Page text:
“We’re going to let him watch TV eventually anyway, so it’s not so bad to introduce it slowly now.”

“It’s so snuggly.”

“It’s so PEACEFUL when just this short program is on!”

Even though Arlo didn’t watch every day, or even close to it, I knew things were headed out of a realm of control I felt comfortable with when one unusual afternoon, his grandma dropped him off  with me after caring for him for the day and he cried because he wanted to go straight downstairs to watch “Thomas” on the “Fee-Vee” (TV), and I told him that wasn’t an option.

A few mornings later, when Arlo decided 4:50am was an appropriate time to wake up, his Dad tried to get him to go back to sleep but eventually resorted to the Very Useful Engine (oh, so useful indeed!), as that would be less stressful pre-6am for everyone within earshot. Unfortunately, this backfired when it was finally time to get ready for the day, and Arlo threw an absolute fit about Thomas being turned off – a fit complete with wailing, leg-kicking, and ultimate despair that lasted through changing his diaper, choosing clothes, putting on his shoes, and finally getting out the door. We parents both managed, somehow, to keep our cool during this fit, and I heard myself saying, repeatedly, “Well, Arlo, if you can’t handle it when Thomas gets turned off, then next time we won’t be able to turn him on at all.”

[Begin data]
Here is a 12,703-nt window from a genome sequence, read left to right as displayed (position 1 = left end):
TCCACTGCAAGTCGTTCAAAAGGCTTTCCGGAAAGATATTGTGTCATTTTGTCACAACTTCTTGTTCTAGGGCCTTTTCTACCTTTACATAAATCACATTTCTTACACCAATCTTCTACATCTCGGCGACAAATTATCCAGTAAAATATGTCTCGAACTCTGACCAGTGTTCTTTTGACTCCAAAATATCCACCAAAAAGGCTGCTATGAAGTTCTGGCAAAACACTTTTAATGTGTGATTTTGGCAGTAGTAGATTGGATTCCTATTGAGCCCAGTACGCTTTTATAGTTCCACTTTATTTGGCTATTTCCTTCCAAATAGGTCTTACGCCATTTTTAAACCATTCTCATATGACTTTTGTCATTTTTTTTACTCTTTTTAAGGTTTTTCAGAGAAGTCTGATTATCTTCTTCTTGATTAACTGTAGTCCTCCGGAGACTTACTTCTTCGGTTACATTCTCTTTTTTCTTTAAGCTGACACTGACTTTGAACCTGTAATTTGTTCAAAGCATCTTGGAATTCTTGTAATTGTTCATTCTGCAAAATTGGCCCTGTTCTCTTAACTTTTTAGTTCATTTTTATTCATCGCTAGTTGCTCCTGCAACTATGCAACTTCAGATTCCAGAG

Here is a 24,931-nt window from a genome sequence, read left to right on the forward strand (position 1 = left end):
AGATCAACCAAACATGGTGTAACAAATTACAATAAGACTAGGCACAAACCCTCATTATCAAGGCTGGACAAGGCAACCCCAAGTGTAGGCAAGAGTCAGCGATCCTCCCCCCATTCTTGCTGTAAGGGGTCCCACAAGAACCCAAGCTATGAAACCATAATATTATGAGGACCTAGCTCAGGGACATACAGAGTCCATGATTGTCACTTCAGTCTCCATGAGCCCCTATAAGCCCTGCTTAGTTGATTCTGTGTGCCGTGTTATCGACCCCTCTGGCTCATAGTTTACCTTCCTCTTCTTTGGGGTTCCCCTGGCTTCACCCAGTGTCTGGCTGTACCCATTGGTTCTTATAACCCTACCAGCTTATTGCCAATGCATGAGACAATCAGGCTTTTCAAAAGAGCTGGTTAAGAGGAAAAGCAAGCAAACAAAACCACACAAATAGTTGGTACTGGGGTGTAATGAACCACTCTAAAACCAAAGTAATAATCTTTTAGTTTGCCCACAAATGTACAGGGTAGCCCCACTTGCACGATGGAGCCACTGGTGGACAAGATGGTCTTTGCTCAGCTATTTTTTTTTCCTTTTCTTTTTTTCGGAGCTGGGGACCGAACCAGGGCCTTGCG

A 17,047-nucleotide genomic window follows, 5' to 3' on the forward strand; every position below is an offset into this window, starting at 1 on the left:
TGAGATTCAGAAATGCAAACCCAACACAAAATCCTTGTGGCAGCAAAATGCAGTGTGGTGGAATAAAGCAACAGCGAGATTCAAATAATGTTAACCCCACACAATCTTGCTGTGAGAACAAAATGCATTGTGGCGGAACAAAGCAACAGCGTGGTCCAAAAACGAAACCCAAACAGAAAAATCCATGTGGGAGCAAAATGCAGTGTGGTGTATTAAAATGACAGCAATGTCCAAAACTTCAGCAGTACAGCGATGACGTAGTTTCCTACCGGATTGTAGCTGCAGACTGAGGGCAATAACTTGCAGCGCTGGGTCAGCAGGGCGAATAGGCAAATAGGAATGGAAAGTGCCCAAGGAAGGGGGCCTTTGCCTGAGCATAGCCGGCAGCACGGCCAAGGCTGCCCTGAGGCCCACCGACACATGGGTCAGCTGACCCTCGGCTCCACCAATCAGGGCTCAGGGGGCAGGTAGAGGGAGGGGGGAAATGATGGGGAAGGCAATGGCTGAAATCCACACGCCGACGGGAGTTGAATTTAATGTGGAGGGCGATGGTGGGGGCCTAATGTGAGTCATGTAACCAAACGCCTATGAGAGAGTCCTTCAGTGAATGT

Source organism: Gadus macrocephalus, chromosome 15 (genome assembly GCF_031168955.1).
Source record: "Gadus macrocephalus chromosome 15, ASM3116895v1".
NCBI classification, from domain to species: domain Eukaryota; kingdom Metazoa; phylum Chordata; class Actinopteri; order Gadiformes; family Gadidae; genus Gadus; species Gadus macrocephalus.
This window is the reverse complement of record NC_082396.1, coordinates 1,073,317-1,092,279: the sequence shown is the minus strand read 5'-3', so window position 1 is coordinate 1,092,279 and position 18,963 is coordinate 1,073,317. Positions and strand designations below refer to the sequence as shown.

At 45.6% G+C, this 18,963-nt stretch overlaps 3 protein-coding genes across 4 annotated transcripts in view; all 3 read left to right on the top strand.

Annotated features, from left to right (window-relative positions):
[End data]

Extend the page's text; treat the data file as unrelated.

Right now, my biggest issue with screen time for a toddler isn’t the recommendations from experts that kids under two shouldn’t have screen time at all, or that too much video-watching inhibits communication and social skills, or that it decreases attention spans or reduces kids’ abilities to explore and discover through active play. It’s that it turns my kid into a whining, wailing, tantrum-having toddler in a way that nothing else really seems to do. He simply doesn’t seem mature enough to handle screen time.

The tough part, is, of course, that in moments that are already difficult, or leaning toward a possible tantrum, screen time is a pretty surefire way to derail that train – at least for the moment. Other options for distracting, re-directing, or otherwise dealing with undesirable behaviour all seem to require a lot more energy, which sometimes, you just don’t feel you have as a parent. (Wood actually has some helpful, tangible ideas in her piece on raising a low-media child without going insane, but they do require efforts in pre-organization and maintenance that switching on a video just doesn’t.)